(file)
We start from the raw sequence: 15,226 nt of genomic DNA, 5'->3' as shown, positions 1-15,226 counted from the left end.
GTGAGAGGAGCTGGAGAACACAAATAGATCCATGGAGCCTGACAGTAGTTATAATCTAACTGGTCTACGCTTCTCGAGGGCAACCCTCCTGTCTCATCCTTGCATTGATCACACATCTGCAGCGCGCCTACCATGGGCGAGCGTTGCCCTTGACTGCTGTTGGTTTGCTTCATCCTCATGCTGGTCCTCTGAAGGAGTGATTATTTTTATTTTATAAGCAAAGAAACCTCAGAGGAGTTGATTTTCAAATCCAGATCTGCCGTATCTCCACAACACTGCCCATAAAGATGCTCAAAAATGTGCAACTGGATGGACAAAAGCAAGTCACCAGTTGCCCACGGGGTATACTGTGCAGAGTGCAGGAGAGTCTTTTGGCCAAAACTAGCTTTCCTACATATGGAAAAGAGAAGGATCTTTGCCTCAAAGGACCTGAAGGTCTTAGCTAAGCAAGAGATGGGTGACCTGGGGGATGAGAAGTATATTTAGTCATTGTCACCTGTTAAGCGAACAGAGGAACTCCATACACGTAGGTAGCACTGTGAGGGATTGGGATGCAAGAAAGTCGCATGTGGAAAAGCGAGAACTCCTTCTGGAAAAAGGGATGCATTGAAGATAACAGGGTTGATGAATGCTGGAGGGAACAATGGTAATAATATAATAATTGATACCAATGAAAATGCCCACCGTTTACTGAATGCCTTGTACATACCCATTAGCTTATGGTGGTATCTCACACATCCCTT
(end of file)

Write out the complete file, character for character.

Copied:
We start from the raw sequence: 15,226 nt of genomic DNA, 5'->3' as shown, positions 1-15,226 counted from the left end.
GTGAGAGGAGCTGGAGAACACAAATAGATCCATGGAGCCTGACAGTAGTTATAATCTAACTGGTCTACGCTTCTCGAGGGCAACCCTCCTGTCTCATCCTTGCATTGATCACACATCTGCAGCGCGCCTACCATGGGCGAGCGTTGCCCTTGACTGCTGTTGGTTTGCTTCATCCTCATGCTGGTCCTCTGAAGGAGTGATTATTTTTATTTTATAAGCAAAGAAACCTCAGAGGAGTTGATTTTCAAATCCAGATCTGCCGTATCTCCACAACACTGCCCATAAAGATGCTCAAAAATGTGCAACTGGATGGACAAAAGCAAGTCACCAGTTGCCCACGGGGTATACTGTGCAGAGTGCAGGAGAGTCTTTTGGCCAAAACTAGCTTTCCTACATATGGAAAAGAGAAGGATCTTTGCCTCAAAGGACCTGAAGGTCTTAGCTAAGCAAGAGATGGGTGACCTGGGGGATGAGAAGTATATTTAGTCATTGTCACCTGTTAAGCGAACAGAGGAACTCCATACACGTAGGTAGCACTGTGAGGGATTGGGATGCAAGAAAGTCGCATGTGGAAAAGCGAGAACTCCTTCTGGAAAAAGGGATGCATTGAAGATAACAGGGTTGATGAATGCTGGAGGGAACAATGGTAATAATATAATAATTGATACCAATGAAAATGCCCACCGTTTACTGAATGCCTTGTACATACCCATTAGCTTATGGTGGTATCTCACACATCCCTT